Street Smart Chicago

Love & Sex: From the Waist Down

Love & Sex Add comments
Photo by Evan Sears

Photo by Evan Sears

By Sally Field

I abandoned the boyfriend in the streets of Orlando, two hours away from our home in Gainesville. He poured beer in my purse, drowning my cell phone. He yelled at me in front of long-lost friends. He clung to pillars supporting gargoyles while he spat at invisible sharks in a goth club. He ham-fistedly shot me the bird while I drove away, slamming on the break to snap photos of his frustration. I condemned him to a Greyhound-station slumber party with a vagrant who taught him that manhole covers were nature’s pancakes.

My friends didn’t know how pathetic I was, that when the boyfriend would hear me knocking at his door and ignore me, I would whimper and throw acorns at his bedroom window. They didn’t know he often wished out loud that I was thinner than his ex-wife, whose father was our snoopy mailman who clearly broke many federal laws. They didn’t know that I called hospitals and jails frantically when he went missing for days on a secret “rendezvous.” The boyfriend and I lived in gray areas.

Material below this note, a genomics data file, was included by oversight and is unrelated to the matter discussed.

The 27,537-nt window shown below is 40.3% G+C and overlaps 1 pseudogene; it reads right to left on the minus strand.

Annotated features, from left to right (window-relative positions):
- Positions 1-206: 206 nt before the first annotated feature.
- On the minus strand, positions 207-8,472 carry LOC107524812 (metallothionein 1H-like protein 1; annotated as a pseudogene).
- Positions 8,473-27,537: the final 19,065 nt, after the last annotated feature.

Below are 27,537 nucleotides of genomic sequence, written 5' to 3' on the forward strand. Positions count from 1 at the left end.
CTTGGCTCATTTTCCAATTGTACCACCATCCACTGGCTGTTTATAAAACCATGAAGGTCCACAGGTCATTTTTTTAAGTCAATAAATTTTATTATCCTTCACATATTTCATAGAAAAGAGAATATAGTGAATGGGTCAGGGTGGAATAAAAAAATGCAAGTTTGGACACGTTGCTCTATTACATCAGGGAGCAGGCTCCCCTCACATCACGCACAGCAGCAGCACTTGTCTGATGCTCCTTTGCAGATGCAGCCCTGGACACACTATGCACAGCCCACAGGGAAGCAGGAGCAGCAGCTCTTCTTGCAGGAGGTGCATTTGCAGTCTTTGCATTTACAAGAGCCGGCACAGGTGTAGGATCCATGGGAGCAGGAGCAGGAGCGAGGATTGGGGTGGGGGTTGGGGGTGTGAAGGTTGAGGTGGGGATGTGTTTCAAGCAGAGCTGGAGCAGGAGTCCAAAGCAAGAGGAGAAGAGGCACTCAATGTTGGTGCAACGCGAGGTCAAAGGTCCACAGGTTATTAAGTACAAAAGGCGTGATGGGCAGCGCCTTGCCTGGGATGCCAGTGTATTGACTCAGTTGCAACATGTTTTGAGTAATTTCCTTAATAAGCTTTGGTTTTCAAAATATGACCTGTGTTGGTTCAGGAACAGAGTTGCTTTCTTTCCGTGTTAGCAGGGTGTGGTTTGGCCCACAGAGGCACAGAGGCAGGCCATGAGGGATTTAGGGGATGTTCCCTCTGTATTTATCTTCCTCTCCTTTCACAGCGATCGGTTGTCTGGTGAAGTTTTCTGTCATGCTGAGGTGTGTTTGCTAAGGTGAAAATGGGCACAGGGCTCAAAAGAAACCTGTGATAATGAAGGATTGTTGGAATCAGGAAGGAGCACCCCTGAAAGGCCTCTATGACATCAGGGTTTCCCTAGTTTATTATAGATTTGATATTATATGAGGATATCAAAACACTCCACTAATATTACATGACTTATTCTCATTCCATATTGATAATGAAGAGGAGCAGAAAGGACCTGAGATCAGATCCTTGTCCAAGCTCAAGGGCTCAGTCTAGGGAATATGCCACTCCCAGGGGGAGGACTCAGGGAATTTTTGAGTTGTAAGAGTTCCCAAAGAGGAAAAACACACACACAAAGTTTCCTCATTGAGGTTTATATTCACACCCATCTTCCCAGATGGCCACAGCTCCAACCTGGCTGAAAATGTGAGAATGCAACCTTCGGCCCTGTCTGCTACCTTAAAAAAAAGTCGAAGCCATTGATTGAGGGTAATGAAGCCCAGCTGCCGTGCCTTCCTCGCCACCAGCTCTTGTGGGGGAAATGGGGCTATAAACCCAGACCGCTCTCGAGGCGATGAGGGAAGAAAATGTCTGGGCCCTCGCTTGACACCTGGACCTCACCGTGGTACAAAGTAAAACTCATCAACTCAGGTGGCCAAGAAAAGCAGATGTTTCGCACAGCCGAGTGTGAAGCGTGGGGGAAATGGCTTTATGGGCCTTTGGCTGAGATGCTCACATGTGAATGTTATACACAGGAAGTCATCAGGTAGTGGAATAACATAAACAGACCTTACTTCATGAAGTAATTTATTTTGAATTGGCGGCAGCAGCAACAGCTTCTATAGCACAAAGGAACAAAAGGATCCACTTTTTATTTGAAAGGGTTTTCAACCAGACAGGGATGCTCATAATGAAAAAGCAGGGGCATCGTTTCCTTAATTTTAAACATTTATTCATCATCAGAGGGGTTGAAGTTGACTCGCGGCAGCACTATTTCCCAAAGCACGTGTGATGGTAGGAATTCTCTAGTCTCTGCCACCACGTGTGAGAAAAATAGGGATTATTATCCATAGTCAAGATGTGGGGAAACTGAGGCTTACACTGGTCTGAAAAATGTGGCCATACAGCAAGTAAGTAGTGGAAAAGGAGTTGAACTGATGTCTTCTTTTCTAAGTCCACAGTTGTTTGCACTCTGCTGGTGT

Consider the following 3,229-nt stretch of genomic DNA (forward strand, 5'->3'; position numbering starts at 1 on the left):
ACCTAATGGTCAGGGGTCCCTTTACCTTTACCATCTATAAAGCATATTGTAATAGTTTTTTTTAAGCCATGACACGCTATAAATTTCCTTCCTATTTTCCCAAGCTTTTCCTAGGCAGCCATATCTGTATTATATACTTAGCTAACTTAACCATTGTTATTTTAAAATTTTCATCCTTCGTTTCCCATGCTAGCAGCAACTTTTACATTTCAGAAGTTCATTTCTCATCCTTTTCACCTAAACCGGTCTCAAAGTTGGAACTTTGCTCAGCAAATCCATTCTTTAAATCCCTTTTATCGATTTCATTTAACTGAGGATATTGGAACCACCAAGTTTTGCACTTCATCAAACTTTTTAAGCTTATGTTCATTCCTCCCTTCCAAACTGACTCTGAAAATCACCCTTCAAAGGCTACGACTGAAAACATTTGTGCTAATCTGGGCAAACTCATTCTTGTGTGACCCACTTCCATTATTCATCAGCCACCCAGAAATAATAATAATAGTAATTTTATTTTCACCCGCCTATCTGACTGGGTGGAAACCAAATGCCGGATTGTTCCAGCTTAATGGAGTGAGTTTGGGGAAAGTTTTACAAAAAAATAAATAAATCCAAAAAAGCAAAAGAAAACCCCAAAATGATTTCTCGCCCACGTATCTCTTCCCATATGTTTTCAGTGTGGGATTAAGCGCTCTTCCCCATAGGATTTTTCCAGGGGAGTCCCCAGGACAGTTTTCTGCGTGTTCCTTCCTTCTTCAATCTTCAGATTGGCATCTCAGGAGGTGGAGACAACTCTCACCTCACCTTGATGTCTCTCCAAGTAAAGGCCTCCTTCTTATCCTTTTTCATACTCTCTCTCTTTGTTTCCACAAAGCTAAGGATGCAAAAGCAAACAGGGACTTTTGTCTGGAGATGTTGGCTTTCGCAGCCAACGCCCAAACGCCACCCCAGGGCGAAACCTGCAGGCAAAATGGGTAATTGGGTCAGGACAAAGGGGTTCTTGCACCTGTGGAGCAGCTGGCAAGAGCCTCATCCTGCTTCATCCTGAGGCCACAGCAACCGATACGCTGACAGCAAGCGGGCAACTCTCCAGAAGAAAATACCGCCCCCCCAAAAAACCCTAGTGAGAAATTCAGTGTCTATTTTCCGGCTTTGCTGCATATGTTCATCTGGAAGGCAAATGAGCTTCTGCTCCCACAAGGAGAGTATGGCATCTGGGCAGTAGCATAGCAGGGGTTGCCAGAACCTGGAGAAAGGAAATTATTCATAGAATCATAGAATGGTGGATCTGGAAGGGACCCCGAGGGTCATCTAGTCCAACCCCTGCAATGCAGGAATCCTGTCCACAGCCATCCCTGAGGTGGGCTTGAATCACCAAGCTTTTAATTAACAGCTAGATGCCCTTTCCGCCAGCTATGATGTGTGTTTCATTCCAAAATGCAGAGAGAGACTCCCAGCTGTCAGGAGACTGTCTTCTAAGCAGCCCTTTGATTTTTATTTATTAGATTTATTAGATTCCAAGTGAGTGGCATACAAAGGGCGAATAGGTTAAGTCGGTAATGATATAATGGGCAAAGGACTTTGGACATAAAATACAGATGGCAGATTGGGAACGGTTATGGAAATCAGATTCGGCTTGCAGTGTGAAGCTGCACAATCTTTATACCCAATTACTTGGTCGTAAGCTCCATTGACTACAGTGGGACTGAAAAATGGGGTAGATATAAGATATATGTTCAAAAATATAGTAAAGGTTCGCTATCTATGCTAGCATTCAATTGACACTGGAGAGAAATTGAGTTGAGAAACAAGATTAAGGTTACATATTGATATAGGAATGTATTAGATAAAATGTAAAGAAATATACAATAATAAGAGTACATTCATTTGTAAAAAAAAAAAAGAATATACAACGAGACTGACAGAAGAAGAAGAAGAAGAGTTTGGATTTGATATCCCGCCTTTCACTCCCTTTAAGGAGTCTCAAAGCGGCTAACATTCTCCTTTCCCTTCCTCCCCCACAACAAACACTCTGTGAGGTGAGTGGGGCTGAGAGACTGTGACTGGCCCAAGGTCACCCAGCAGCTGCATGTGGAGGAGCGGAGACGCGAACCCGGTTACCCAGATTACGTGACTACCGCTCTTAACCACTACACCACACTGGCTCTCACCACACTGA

The Parliament House is an expansive gay resort including six nightclubs and bars, one full-service restaurant, a pool, a beach and a motel, among other amenities. It also included room 110, a very important hotel room, a hotel room for me.

I made friends with the drag queens with peacock eyes and they introduced me to their friend Juan. Juan was a Chippendale dancer, until a motorcycle accident left him paralyzed from the waist down. He was beautiful and buff, and the lingering adrenaline buzz left over from leaving the boyfriend in the streets only intensified his attractiveness. Several vodka tonics later, I hopped off Juan’s lap, and we left the queens in the club. He drove his car with his mouth and hands, limiting all conversation to stoplight length. He gave me a tour of his house, a desolate gray-tiled mansion with tiled wheelchair ramps, a huge-screen TV and a pool he couldn’t use.

I asked Juan how his penis worked. He said it sort of worked. He could get hard, but that was it. He couldn’t feel it. He was one vertebrae away from an orgasm. So I did what I could. A wheelchair is ripe territory for experimentation. Then we had a 4am root-beer float and breakfast sandwiches at Steak ‘n’ Shake.

Juan dropped me off at the gay resort to weep through “Sixteen Candles,” which I had never seen, though I told people otherwise many times. Room 110 was a surprisingly generic room. I did not expect a corner-mounted black-and-white television set. I certainly did not expect a sun-bleached, pastel beach print over the bed. I expected a little more style.
It was a long drive home.

When the boyfriend finally arrived, I had plastered his front door with photographs of him standing in the street giving me the finger as I drove away in my bedraggled Volvo. We lived in a duplex, he on top, me on ground level. I moved out that week, leaving him with a hippie subletter to whom I had bequeathed all of my furniture. I left behind my piano, my desk and my hunting-lodge-style itchy sofa.

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